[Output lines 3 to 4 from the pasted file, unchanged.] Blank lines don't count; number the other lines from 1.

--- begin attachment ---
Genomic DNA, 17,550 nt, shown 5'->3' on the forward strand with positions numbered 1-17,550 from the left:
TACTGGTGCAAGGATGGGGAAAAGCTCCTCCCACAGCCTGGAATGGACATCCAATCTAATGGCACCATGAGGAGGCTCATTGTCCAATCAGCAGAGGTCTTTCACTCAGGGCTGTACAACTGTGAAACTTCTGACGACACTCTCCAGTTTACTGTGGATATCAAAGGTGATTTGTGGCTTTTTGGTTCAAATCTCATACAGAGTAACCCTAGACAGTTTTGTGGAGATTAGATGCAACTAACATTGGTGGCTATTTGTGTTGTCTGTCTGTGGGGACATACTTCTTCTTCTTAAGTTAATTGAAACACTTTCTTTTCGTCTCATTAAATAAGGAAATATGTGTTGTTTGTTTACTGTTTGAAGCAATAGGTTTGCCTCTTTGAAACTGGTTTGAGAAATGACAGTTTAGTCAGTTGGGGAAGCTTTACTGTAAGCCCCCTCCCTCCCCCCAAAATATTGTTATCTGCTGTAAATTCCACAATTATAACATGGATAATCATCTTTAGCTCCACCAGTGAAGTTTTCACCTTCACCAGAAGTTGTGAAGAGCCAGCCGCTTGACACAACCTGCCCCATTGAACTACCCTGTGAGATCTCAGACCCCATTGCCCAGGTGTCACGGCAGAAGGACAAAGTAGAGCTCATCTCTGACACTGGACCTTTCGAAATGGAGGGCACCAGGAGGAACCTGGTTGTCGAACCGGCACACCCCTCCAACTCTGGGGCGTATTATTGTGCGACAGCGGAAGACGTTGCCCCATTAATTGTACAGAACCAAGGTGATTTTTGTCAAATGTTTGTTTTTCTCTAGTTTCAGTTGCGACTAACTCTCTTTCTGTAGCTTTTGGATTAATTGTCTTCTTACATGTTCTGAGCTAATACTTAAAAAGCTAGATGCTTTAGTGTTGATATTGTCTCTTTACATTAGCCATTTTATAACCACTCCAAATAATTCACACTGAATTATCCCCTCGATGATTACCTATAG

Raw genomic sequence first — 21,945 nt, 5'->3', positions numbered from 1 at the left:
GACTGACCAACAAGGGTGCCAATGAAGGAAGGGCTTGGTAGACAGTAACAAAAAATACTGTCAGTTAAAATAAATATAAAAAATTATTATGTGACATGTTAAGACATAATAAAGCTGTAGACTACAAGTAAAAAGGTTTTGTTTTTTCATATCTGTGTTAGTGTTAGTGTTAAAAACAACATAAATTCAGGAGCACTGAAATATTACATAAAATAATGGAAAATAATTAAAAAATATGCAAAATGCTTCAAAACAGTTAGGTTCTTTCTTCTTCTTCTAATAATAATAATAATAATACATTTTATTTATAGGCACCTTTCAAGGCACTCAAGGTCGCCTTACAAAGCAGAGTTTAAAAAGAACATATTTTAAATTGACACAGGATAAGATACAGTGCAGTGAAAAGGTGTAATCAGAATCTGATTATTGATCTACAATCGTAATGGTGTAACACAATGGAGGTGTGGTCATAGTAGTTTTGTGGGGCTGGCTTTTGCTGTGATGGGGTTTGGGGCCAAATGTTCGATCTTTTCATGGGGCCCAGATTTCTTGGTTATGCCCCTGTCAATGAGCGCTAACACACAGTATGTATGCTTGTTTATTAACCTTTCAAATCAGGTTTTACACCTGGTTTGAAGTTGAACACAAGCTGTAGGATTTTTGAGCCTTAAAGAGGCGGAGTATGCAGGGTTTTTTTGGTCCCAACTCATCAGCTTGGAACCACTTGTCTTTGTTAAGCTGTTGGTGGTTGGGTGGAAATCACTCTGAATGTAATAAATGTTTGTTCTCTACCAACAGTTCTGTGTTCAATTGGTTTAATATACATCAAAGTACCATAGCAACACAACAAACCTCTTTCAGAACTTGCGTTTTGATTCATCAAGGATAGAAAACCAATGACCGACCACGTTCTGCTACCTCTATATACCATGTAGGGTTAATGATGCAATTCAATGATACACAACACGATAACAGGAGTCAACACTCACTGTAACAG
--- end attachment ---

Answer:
Raw genomic sequence first — 21,945 nt, 5'->3', positions numbered from 1 at the left:
GACTGACCAACAAGGGTGCCAATGAAGGAAGGGCTTGGTAGACAGTAACAAAAAATACTGTCAGTTAAAATAAATATAAAAAATTATTATGTGACATGTTAAGACATAATAAAGCTGTAGACTACAAGTAAAAAGGTTTTGTTTTTTCATATCTGTGTTAGTGTTAGTGTTAAAAACAACATAAATTCAGGAGCACTGAAATATTACATAAAATAATGGAAAATAATTAAAAAATATGCAAAATGCTTCAAAACAGTTAGGTTCTTTCTTCTTCTTCTAATAATAATAATAATAATACATTTTATTTATAGGCACCTTTCAAGGCACTCAAGGTCGCCTTACAAAGCAGAGTTTAAAAAGAACATATTTTAAATTGACACAGGATAAGATACAGTGCAGTGAAAAGGTGTAATCAGAATCTGATTATTGATCTACAATCGTAATGGTGTAACACAATGGAGGTGTGGTCATAGTAGTTTTGTGGGGCTGGCTTTTGCTGTGATGGGGTTTGGGGCCAAATGTTCGATCTTTTCATGGGGCCCAGATTTCTTGGTTATGCCCCTGTCAATGAGCGCTAACACACAGTATGTATGCTTGTTTATTAACCTTTCAAATCAGGTTTTACACCTGGTTTGAAGTTGAACACAAGCTGTAGGATTTTTGAGCCTTAAAGAGGCGGAGTATGCAGGGTTTTTTTGGTCCCAACTCATCAGCTTGGAACCACTTGTCTTTGTTAAGCTGTTGGTGGTTGGGTGGAAATCACTCTGAATGTAATAAATGTTTGTTCTCTACCAACAGTTCTGTGTTCAATTGGTTTAATATACATCAAAGTACCATAGCAACACAACAAACCTCTTTCAGAACTTGCGTTTTGATTCATCAAGGATAGAAAACCAATGACCGACCACGTTCTGCTACCTCTATATACCATGTAGGGTTAATGATGCAATTCAATGATACACAACACGATAACAGGAGTCAACACTCACTGTAACAG